Massachusetts is edged with beautiful beaches, and there aren’t many coastal towns left that are true local secrets. Still, there are a few places that don’t have the hustle and bustle of the most popular seaside destinations. Check out this list of Massachusetts beach towns that don’t usually make the travel guides – and that is such a great thing.
Hull is quiet densely populated, but it is actually the fourth smallest town in the state. The history of Hull is closely tied to the sea. One of the most beautiful beaches in town is Nantasket Beach, which offers white sands and a wide-open vista of blue waters. There’s also a boardwalk, if you don’t feel like getting your feet too sandy. In town, you can grab a drink or a bite to eat at Jake’s Seafood, a local favorite and highly-rated family restaurant.
This place is gaining popularity with travelers, but it’s still a town where fishermen, sailors, and local businesses are important. Cohasset offers up a lot of the scenic views and small-town New England feel without the giant price tag of more popular coastal spots. Check out the harbor plaque at the l1614 anding site of Capt. John Smith, and grab a sweet treat at the French Memories Bakery on Main Street. Their almond croissants are the perfect snack to take along with you on a visit to Sandy Beach.
This small coastal town in Essex County is well known for its charming harbor and quaint downtown, but it has its fair share of beautiful beaches as well. Visit the Plum Island Point beach for scenic views, or head to Simmons Beach for a great sunset. The town itself is full of beautiful, historic brick buildings and wonderful views of the Merrimack and Atlantic Ocean.
Marblehead is fortunate to have a plethora of beaches, public parks and conservation areas that make it the perfect place to experience a bit of coastal life, while exploring places that don’t you might not associate with a typical beach vacation. Check out Fort Sewall, a former armed military fort that was used to repel the British and is now one of the best places to view Marblehead Harbor. Spend some time on the sand at Devereaux beach, which also offers plenty of picnic tables and a restaurant.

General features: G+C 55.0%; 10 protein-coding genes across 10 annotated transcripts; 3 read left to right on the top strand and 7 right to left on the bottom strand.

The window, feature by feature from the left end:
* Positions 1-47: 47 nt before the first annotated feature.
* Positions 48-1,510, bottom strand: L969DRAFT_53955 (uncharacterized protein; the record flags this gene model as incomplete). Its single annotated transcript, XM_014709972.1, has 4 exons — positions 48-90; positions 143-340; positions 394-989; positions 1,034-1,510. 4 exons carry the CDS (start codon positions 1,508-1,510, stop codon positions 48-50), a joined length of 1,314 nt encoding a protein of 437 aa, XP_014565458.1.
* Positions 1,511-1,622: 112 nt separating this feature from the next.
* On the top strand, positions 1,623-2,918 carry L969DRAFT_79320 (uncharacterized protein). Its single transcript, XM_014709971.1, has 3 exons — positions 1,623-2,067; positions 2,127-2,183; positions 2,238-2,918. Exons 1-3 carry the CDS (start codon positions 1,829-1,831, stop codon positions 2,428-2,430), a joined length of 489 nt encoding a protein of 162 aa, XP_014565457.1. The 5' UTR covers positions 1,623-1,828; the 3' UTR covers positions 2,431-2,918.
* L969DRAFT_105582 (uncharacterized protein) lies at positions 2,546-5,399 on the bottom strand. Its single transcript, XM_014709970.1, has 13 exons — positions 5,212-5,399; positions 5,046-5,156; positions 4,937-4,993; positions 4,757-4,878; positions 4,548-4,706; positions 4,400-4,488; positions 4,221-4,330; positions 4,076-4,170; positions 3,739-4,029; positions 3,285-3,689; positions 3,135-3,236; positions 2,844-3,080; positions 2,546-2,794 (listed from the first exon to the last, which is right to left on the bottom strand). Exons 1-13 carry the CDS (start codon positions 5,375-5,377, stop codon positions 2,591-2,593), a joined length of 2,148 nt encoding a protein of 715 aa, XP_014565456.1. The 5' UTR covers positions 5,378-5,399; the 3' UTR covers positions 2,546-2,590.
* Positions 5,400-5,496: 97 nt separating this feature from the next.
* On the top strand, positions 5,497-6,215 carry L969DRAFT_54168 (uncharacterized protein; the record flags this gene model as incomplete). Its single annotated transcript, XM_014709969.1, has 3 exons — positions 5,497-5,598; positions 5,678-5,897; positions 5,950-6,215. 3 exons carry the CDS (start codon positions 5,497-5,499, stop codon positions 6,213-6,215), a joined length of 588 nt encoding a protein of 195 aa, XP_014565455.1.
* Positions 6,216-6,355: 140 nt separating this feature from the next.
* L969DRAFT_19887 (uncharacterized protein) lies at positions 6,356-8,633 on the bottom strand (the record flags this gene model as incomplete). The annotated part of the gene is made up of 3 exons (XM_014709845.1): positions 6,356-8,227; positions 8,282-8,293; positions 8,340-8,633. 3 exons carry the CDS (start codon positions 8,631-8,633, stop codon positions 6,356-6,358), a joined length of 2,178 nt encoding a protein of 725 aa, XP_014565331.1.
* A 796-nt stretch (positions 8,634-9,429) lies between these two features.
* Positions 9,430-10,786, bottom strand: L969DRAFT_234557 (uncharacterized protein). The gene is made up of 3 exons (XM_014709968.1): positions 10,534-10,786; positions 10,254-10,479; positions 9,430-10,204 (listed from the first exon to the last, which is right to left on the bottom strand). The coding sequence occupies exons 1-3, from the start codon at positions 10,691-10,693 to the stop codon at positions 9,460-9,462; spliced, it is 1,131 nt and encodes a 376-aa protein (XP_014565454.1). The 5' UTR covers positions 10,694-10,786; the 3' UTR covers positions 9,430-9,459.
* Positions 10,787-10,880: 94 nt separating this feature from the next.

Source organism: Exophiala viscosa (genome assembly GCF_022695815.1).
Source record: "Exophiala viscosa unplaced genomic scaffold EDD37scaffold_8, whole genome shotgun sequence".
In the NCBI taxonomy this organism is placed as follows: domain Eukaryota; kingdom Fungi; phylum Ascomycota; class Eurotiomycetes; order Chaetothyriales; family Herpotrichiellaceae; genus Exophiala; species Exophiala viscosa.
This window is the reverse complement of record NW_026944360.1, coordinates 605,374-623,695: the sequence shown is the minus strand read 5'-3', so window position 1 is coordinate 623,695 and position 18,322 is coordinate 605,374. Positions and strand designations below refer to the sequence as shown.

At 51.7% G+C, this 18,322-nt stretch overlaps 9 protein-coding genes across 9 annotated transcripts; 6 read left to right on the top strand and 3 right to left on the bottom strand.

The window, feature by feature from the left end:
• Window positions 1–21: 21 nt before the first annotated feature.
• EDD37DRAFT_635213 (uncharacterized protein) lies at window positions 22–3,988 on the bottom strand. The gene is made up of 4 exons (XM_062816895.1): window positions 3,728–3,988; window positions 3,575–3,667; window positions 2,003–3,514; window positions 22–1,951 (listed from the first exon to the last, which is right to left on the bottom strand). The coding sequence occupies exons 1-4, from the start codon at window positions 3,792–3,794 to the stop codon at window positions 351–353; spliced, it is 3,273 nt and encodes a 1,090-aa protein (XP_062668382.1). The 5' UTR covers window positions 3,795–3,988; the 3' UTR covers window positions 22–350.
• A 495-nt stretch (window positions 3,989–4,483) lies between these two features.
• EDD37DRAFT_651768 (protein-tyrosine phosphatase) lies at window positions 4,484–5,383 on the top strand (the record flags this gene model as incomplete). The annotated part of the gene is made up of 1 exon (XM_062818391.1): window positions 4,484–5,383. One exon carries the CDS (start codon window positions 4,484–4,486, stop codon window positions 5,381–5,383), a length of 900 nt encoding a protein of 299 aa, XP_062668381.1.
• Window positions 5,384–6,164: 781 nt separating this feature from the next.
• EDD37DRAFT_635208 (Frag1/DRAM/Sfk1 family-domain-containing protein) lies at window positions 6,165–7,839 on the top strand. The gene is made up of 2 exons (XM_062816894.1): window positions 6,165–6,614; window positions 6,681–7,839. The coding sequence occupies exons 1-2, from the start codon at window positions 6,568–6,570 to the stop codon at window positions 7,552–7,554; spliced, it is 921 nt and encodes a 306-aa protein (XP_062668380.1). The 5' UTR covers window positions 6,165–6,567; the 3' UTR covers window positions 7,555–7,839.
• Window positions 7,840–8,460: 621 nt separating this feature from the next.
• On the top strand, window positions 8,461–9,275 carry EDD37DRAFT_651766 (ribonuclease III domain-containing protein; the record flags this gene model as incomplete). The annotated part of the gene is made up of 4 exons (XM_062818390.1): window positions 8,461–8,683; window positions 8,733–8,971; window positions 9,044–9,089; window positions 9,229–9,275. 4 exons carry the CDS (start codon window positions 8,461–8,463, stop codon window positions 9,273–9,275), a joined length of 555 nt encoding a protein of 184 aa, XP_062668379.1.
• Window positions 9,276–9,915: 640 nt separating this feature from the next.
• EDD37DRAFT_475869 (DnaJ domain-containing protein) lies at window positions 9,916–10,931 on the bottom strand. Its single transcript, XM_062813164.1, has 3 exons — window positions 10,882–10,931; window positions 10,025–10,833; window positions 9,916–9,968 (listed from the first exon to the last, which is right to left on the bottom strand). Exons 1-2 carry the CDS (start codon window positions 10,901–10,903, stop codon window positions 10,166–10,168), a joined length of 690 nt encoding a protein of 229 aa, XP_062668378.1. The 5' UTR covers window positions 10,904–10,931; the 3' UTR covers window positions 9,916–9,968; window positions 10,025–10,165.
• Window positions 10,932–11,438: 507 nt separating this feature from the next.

This spot is only 10 minutes from the Bourne Bridge, but its beaches are typically less crowded than other coastal spots in the area. You don’t have to venture too far into the Cape, which means that you can avoid some summer traffic and spend more time enjoying the local offerings.
Picture Cape Cod, but without the insane crowds and unbearable traffic. Scituate has a wonderful downtown area that is filled with small shops and restaurants. Check out the Mill Wharf Restaurant for the freshest seafood fare and a great atmosphere.
Sandwich is a great beach town to visit if you want your coastal excursion to include a side of nightlife and a bit of history. Visit the Hoxie House, a classic saltbox-style home that is believed to be the oldest on Cape Cod. When you’re in the mood for a bit of sunshine and salt air, head to the Sandwich boardwalk. You'll find a beautiful wooden walking path over the tidal marsh, as well as wind surfers, herons, kayaking and food trucks.
Even though Salem is hardly "hidden" in any way, it’s included on this list because it’s often overlooked as a summer destination. Most people associate this town with the cooler months of fall and Halloween, and aren’t truly away of this town’s long history as a seafaring community and prime beach spot.
Check out Salem Willows, a beautiful oceanside park that provides dramatic views and lots of shady spots to watch the water. If you really want to visit the spookier attractions in town, summer is a great time to see them without the fall crowds. After the beach, head to the famed House of the Seven Gables or connect with the region’s nautical past at the Salem Maritime National Historic Site.
There are so many amazing coastal destinations in this state. Massachusetts is home to the
nation’s oldest seaport, and it’s absolutely gorgeous.
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